A ceviche came out more like a crudo. The use of avocado here added a significant weight and lusciousness to the fish, and, combined with the dressing, made the branzino sit heavy on the palate. I really would've liked more brightness, more acidity to the dish to balance things out.

Mini Beef Sliders
Mini Beef Sliders [$12.00] | short rib & kobe, cheddar
The sliders were arguably the smallest I've seen, though rather tasty (I would have no problem popping a few of these during a meal). They were classic in presentation, with traditional ingredients and a nicely charred, beefy patty and a delightfully tangy crunch from the pickle.

Mac & Cheese
Mac & Cheese [$8.00] | elbow pasta, cheddar cream, truffle
A side of macaroni and cheese was excellent. The pasta showed off just the right texture--supple, yet with a good bite--and I loved the crunchy bits on top. The integration of the cheese with the subtle hints of truffle was spot on as well, and I really enjoyed the light, bright counterpoint provided by the peas.

Brown Cow Perfect 10
Brown Cow [$12.00] | vizcaya dark rum, lime, mint, angostura bitters, sparkling wine, shaken and served up with a mint sprig
Perfect 10 [$11.00] | ketel one, hangar one buddha's hand, passion fruit ice tea, mint, lemon juice, built and served long
Our second round of cocktails brought us the Brown Cow, which, according to one of my dining companions, had an almost suanmei-esque kick to it, with a distinct tart fruitiness playing off of the rum. The Perfect 10, meanwhile, was too sweet for my liking, with its sugary, candied character that actually recalled the taste of Skittles.

Gordon's Shepherds Pie
Gordon's Shepherds Pie [$20.00] | braised lamb, yukon potato mash
Here was a very traditional shepherd's pie, basically a type of meat pie filled with lamb and topped with a mashed potato crust. We're talking "meat & potatoes" here, and the dish was all that you'd expect: hearty, filling, and comforting, with the tender, richly-flavored meat melding well with the comparatively mild potato.

Fish & Chips
Fish & Chips [$18.00] | cod, beer batter, tartar sauce
Next was a quintessential preparation of fish and chips. Made with the traditional choice of cod, the fish was on point, nicely moist, flaky, and delicately saline on the inside, with a lovely, golden crust to boot. The paired tartar sauce worked beautifully here, though I would've liked a bit more crispness on the fries.

Coppa Picante, Figs
Coppa Picante, Figs [$16.00] | fontina cheese, roasted garlic, roasted figs
The restaurant features a number of pizzas on the menu, so naturally we had to give one a go. Our server recommended this particular pie, and though it was a touch on the saccharine side for me, I still enjoyed it. The sweetness came from both the caramelized onions and the figs, with those two elements serving as a fitting contrast to the savory meat. The crust was also quite nice, with a pleasing crunch and great hint of char bitterness.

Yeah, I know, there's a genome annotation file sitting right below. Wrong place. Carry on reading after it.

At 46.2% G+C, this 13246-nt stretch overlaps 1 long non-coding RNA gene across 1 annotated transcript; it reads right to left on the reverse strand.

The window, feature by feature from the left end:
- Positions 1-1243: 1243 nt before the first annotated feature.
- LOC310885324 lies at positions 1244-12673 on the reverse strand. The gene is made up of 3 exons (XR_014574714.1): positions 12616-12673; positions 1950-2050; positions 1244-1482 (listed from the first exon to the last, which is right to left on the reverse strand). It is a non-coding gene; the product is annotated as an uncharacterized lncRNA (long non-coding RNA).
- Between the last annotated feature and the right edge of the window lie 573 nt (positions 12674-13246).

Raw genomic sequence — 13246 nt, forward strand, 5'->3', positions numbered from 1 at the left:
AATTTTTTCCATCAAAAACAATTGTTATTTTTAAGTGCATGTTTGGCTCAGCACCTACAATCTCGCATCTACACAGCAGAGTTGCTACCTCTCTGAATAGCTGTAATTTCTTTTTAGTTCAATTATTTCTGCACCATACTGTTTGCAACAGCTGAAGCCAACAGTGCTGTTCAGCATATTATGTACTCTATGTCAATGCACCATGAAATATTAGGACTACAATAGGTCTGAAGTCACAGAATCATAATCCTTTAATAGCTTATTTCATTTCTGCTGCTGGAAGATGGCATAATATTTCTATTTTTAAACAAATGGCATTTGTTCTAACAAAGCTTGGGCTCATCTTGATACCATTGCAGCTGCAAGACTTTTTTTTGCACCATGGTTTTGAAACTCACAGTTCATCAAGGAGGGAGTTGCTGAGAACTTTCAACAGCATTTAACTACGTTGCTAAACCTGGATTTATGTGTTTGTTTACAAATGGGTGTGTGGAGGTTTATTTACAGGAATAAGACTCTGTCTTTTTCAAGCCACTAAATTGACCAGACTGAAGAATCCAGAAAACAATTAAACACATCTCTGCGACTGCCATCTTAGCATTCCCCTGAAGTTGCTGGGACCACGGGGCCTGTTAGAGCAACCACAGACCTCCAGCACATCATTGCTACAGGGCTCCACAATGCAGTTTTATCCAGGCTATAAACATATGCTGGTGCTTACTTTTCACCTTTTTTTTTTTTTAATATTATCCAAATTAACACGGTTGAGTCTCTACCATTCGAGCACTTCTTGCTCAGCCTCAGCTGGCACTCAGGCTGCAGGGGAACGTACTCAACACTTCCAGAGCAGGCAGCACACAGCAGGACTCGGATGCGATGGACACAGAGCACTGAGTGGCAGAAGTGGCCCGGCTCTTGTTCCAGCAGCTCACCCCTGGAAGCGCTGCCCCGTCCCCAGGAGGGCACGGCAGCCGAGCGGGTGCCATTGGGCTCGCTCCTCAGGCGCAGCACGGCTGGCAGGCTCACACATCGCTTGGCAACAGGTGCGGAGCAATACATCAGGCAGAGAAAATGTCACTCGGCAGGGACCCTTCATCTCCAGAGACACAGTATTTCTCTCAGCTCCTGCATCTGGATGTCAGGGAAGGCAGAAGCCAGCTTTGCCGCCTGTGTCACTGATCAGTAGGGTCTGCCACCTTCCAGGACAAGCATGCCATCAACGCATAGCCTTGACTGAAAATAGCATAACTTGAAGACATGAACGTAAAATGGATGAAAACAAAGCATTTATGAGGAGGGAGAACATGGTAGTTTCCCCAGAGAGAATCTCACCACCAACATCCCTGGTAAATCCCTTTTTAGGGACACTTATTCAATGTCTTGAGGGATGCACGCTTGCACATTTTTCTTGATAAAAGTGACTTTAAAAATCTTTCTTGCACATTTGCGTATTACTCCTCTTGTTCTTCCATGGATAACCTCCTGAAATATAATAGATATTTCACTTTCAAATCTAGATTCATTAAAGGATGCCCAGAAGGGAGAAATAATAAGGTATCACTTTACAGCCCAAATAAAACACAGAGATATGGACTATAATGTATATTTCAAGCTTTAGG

Warwick 'First Lady' Cabernet Sauvignon 2009, South Africa
For our heavier beef courses to follow, we ordered up a bottle of the Warwick "First Lady" Cabernet Sauvignon 2009, South Africa [$43]. It was a solid Cab, with pretty much everything in place, though it did come off as particularly spicy.

Flat Iron Steak, Haystack Fries
Flat Iron Steak, Haystack Fries [$22.00] | grass fed beef, bleu cheese butter
A flat iron was served sous vide, making for a surprisingly tender, delicately-flavored steak. The compound butter was aptly incorporated here, adding a well-placed touch of saltiness to the dish. I also appreciated the huge mound of matchstick fries, too.

Pepper Crusted Wood Roasted Long Rib
Pepper Crusted Wood Roasted Long Rib [$50.00] | waldorf salad, minted fingerling potatoes
The long rib was appropriately massive, and a bit intimidating. Fortunately though, the meat was falling-off-the-bone tender, heavy, and unapologetically rich, with the crust contributing a countervailing astringency to the beef, as well as a hint of what tasted like lemongrass. The minted fingerlings were fitting accoutrements to the rib, but I wasn't as crazy about the Waldorf, which seemed too weighty and substantial--I wanted something brighter, more acidic to cut the fat of the meat.

Cookie Milk Ice Cream Sundae
Cookie Milk Ice Cream Sundae [$9.00]
Our first dessert came as a recommendation from our server, and it was as delicious as you'd expect, with a deft interplay between sweet and nutty flavors and a lovely mélange of disparate textures.

Treacle Tart
Treacle Tart [$8.00]
Next was The Fat Cow's version of a classic English dessert. I rather liked it, finding the sweet, fruity, jammy treacle (a sugar syrup) a good match against the dense pastry.

Sticky Toffee Pudding
Sticky Toffee Pudding [$10.00]
We closed with a sticky toffee pudding. Though not quite up to the lofty level of the one at Gordon Ramsay Steak, it was still nonetheless quite delectable, with the dense, decadent cake conveying deep, dark, sugary notes that we all enjoyed. I'd love to see this paired with some ice cream (brown butter perhaps?).